Blog post

Fear of debt

Publishing date
26 October 2009

It only took a few months for fear of the crisis to be replaced by fear of debt. Before summer it was the recovery which dominated all other subjects. Now it has been eclipsed by talk of deficits and the rising levels of public debt.

It is easy to see why. The deficit numbers expected for 2010 look suspiciously like the inflation figures of the 1970s: some countries below 5% of GDP, most between 5% and 10% and a few even above 10%. As for the debt, the European Commission forecasts that between 2007 and 2013 it will, in the best possible scenario, increase by an average of 30 percentage points of GDP. We should definitely expect a higher figure. And for some countries – certainly Ireland and the UK – the rise in debt will exceed 30 points by 2010. There is legitimate concern.

What is to be done? It is too early to act. Euro-area GDP is currently 5% below its level at the start of 2008, the situation is more serious in the UK and even more so in central Europe. And things would have been worse still if Europe had not opted for recovery, or if it had had the bright idea of limiting deficits. The lesson of the 1930s had been learned and governments did not apply belt-tightening measures on top of the crisis. This is to be welcomed, rather than ruing now what are the purely mechanical consequences of what was a perfectly sound decision. It will only be in 2011, when the recovery – it is to be hoped – is well underway that deficits can start to be corrected.

But it is not too early to start preparing the ground both at national and European level, and to draw up so-called exit strategies.

First, all countries will be obliged to take large-scale action. It will not be possible to rely solely on the recovery since part of the revenue lost will not be recouped, and because the burden of additional debt will have to be paid for just as the impact of ageing populations begins to weigh on public budgets. Stabilising – to say nothing of reducing – debt levels will therefore require a combination of tax measures, choices as to which tasks should remain to government and which can be outsourced, and without doubt postponement of the retirement age. The Swedes, who went through this in the 1990s, say that in order to succeed it is better to get going early, be transparent about the size of the challenge and announce everything in a package – in other words the reverse of the habitual hodgepodge.

In order to borrow at a reasonable rate, it will be necessary to provide evidence of sound behaviour. The crisis has taught us what the debt should be earmarked for: not for day-to-day spending but to smooth cyclical fluctuations and deal with exceptional shocks – crises, wars, environmental disasters – where it is necessary to spread the cost over time. One performance indicator is therefore the ability to reduce the debt ratio during the upswing. But over the last 25 years there have been 12 years of reduction in the UK and Spain, nine years in the US, six in Germany and only five in France. Incapacity to cut debt when the economy is doing well is a sign of a political and institutional malfunction which we can ill afford in the future. Germany has just sought to remedy this by inserting a budget rule in its constitution. As for France, it is for the moment remaining true to its culture of discretionary decisions.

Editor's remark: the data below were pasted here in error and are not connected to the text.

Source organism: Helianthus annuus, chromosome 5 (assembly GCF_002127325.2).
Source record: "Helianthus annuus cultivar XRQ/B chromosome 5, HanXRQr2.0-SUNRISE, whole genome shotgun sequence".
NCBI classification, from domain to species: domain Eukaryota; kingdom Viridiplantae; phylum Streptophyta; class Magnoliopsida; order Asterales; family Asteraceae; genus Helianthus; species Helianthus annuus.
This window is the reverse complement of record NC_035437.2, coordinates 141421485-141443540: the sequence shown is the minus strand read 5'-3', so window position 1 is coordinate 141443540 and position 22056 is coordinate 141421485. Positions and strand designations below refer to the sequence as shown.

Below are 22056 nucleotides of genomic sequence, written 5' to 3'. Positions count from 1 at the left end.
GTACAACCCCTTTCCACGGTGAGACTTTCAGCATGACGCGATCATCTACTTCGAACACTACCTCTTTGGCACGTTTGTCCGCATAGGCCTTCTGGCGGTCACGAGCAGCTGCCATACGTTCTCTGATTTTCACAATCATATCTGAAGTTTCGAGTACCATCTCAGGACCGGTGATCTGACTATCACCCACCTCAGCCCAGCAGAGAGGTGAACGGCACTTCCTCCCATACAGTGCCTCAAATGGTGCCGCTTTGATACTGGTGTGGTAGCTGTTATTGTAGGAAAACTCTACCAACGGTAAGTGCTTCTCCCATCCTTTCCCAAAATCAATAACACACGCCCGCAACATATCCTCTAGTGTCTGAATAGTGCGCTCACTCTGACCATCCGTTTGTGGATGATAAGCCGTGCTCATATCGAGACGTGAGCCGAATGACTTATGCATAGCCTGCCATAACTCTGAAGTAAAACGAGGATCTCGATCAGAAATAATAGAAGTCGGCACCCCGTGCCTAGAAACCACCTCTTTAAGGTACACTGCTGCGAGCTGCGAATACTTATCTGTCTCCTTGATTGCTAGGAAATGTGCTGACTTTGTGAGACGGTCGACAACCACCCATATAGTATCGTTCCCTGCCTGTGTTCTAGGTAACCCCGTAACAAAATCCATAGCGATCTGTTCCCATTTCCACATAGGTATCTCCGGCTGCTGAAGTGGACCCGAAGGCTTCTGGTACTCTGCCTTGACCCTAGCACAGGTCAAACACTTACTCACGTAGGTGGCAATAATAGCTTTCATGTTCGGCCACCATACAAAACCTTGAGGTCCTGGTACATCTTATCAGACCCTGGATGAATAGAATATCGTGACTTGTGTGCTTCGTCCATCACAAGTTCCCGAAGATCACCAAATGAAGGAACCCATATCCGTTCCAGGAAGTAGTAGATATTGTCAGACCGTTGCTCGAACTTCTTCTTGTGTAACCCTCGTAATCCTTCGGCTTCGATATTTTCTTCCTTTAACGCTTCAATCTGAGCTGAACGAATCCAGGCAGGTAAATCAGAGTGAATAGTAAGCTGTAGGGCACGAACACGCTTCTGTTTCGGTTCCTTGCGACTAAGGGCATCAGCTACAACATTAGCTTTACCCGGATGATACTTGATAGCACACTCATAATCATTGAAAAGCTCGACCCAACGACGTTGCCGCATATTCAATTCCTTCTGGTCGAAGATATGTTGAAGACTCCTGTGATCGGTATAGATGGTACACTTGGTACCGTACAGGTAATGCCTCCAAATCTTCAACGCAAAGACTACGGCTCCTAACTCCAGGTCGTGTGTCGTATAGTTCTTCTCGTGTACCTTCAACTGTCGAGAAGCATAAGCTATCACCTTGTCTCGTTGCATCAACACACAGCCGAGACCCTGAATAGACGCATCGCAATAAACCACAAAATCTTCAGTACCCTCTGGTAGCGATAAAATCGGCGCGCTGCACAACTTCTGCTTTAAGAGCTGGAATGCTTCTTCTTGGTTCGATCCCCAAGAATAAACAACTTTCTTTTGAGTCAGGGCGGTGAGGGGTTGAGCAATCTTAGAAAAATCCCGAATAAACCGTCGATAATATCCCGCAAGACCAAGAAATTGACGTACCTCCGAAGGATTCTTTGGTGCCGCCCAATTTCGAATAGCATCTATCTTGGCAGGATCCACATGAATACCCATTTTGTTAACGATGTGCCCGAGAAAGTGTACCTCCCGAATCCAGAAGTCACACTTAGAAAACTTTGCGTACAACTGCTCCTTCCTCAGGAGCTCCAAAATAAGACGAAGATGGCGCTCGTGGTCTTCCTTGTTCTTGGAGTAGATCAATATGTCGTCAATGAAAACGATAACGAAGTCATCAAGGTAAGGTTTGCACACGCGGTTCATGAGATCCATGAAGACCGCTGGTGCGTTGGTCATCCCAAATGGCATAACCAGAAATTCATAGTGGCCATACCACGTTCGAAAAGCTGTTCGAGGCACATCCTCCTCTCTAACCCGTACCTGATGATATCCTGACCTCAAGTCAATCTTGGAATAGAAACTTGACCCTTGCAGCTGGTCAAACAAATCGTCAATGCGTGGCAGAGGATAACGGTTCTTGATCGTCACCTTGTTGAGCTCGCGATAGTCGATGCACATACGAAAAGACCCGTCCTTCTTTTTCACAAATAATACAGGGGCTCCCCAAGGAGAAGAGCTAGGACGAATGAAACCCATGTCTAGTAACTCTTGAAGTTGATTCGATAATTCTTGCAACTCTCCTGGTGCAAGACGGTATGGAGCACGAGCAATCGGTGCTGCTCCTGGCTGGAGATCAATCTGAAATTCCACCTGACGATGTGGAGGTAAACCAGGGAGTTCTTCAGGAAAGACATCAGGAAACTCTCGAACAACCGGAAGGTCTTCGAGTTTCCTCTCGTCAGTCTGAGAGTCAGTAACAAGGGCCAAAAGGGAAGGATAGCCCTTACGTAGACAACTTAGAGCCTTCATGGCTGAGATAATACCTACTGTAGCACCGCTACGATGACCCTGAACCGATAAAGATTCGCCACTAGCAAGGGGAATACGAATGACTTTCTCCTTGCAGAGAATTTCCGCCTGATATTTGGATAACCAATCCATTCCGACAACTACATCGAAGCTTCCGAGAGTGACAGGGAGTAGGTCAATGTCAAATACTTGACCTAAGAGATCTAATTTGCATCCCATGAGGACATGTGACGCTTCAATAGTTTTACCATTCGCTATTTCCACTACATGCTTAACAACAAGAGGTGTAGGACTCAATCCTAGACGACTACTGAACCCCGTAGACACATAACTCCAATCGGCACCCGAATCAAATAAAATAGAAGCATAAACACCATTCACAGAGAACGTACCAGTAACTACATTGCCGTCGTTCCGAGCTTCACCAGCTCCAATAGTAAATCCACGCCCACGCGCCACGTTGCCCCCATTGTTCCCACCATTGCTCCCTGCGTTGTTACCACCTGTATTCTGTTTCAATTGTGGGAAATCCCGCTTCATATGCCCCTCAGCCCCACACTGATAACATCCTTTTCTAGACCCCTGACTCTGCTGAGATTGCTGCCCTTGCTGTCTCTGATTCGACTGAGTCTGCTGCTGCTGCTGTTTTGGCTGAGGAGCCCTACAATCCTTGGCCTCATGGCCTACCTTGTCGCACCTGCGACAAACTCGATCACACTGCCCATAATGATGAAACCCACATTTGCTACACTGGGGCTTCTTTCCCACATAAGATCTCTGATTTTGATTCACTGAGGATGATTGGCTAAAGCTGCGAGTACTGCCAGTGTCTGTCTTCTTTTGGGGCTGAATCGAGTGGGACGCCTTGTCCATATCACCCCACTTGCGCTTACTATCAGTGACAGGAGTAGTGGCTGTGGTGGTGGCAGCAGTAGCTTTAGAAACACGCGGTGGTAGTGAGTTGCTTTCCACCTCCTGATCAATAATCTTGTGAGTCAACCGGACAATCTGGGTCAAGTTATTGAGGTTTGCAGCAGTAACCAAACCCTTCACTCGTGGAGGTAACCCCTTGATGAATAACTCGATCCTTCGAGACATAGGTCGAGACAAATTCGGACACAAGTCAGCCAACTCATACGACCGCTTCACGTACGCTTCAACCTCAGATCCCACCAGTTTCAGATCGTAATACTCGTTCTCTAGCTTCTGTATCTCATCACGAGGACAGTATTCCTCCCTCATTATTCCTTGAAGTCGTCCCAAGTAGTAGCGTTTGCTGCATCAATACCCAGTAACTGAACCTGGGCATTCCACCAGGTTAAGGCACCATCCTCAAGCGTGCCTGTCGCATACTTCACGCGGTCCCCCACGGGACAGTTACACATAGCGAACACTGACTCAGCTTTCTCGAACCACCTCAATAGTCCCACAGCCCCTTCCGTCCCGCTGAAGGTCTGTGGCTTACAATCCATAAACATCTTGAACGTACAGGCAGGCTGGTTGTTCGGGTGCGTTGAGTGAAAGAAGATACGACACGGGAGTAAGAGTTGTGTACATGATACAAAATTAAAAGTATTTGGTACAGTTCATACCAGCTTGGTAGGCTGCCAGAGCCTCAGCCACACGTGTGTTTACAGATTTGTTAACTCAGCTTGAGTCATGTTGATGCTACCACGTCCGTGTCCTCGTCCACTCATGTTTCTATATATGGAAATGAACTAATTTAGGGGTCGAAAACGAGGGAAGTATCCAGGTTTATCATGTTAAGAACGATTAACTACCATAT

European countries are – just like those of the G20 at global level – together facing a coordination problem without precedent. On the one hand, they must absolutely reduce their deficits. On the other hand, they must avoid making deep and simultaneous budget cuts which might stifle the recovery. This means that they must now agree on the size and pace of their budget measures and, at the same time, on action designed to raise the potential growth rate. The tools at their disposal will not be sufficient, in particular the EU’s Stability and Growth Pact whose credibility - already limited before the crisis – is now seriously damaged. Temporarily – for at least two years, probably nearer five – they will have to rise above the futile consultations which are often the norm and adopt a common strategy for the euro area. We will shortly find out whether the ability to act together which they discovered during the crisis survives the recovery.

About the authors

  • Jean Pisani-Ferry

    Jean Pisani-Ferry is a Senior Fellow at Bruegel, the European think tank, and a Non-Resident Senior Fellow at the Peterson Institute (Washington DC). He is also a professor of economics with Sciences Po (Paris).

    He sits on the supervisory board of the French Caisse des Dépôts and serves as non-executive chair of I4CE, the French institute for climate economics.

    Pisani-Ferry served from 2013 to 2016 as Commissioner-General of France Stratégie, the ideas lab of the French government. In 2017, he contributed to Emmanuel Macron’s presidential bid as the Director of programme and ideas of his campaign. He was from 2005 to 2013 the Founding Director of Bruegel, the Brussels-based economic think tank that he had contributed to create. Beforehand, he was Executive President of the French PM’s Council of Economic Analysis (2001-2002), Senior Economic Adviser to the French Minister of Finance (1997-2000), and Director of CEPII, the French institute for international economics (1992-1997).

    Pisani-Ferry has taught at University Paris-Dauphine, École Polytechnique, École Centrale and the Free University of Brussels. His publications include numerous books and articles on economic policy and European policy issues. He has also been an active contributor to public debates with regular columns in Le Monde and for Project Syndicate.

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